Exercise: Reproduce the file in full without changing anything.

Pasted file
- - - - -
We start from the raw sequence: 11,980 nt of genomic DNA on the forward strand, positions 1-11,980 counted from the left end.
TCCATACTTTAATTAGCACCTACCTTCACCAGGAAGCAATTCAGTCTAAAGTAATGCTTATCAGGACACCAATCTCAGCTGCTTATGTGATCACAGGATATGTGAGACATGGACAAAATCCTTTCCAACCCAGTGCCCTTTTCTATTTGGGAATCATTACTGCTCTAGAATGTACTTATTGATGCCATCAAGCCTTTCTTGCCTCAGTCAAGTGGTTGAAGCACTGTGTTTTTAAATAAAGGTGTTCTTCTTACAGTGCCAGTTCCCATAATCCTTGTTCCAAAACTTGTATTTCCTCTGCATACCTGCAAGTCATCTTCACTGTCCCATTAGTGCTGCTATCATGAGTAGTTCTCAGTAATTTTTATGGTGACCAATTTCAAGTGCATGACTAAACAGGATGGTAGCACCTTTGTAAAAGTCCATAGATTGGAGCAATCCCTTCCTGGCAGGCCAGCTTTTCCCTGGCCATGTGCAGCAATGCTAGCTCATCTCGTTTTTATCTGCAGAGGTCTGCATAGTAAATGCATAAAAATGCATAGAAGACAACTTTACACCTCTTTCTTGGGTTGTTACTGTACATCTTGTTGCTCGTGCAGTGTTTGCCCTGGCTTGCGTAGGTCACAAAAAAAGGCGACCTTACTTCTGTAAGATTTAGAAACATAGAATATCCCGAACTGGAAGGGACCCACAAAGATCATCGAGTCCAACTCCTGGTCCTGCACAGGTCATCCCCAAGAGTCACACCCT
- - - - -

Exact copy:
We start from the raw sequence: 11,980 nt of genomic DNA on the forward strand, positions 1-11,980 counted from the left end.
TCCATACTTTAATTAGCACCTACCTTCACCAGGAAGCAATTCAGTCTAAAGTAATGCTTATCAGGACACCAATCTCAGCTGCTTATGTGATCACAGGATATGTGAGACATGGACAAAATCCTTTCCAACCCAGTGCCCTTTTCTATTTGGGAATCATTACTGCTCTAGAATGTACTTATTGATGCCATCAAGCCTTTCTTGCCTCAGTCAAGTGGTTGAAGCACTGTGTTTTTAAATAAAGGTGTTCTTCTTACAGTGCCAGTTCCCATAATCCTTGTTCCAAAACTTGTATTTCCTCTGCATACCTGCAAGTCATCTTCACTGTCCCATTAGTGCTGCTATCATGAGTAGTTCTCAGTAATTTTTATGGTGACCAATTTCAAGTGCATGACTAAACAGGATGGTAGCACCTTTGTAAAAGTCCATAGATTGGAGCAATCCCTTCCTGGCAGGCCAGCTTTTCCCTGGCCATGTGCAGCAATGCTAGCTCATCTCGTTTTTATCTGCAGAGGTCTGCATAGTAAATGCATAAAAATGCATAGAAGACAACTTTACACCTCTTTCTTGGGTTGTTACTGTACATCTTGTTGCTCGTGCAGTGTTTGCCCTGGCTTGCGTAGGTCACAAAAAAAGGCGACCTTACTTCTGTAAGATTTAGAAACATAGAATATCCCGAACTGGAAGGGACCCACAAAGATCATCGAGTCCAACTCCTGGTCCTGCACAGGTCATCCCCAAGAGTCACACCCT